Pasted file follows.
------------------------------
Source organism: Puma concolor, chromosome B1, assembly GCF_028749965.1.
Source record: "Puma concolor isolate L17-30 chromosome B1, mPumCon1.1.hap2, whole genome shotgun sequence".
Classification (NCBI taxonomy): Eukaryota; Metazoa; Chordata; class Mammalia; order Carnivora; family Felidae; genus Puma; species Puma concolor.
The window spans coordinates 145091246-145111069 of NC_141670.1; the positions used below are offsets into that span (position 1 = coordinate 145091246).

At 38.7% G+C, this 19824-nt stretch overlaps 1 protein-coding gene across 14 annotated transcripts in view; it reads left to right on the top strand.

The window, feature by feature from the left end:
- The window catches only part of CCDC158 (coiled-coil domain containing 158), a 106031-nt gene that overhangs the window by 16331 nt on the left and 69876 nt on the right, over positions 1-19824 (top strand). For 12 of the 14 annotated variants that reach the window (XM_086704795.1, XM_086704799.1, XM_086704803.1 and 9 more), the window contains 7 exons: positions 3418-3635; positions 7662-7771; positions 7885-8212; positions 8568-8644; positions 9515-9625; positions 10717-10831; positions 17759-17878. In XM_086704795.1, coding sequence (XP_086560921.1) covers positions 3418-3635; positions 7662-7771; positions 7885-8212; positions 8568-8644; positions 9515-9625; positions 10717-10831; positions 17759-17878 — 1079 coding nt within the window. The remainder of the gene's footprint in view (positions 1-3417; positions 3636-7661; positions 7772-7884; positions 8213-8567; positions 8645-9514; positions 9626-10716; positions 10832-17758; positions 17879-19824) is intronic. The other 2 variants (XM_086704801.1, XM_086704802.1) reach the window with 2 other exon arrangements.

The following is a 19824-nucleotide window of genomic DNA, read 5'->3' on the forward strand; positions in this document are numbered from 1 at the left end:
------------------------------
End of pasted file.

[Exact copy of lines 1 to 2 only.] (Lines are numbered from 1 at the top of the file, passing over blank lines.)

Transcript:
Source organism: Puma concolor, chromosome B1, assembly GCF_028749965.1.
Source record: "Puma concolor isolate L17-30 chromosome B1, mPumCon1.1.hap2, whole genome shotgun sequence".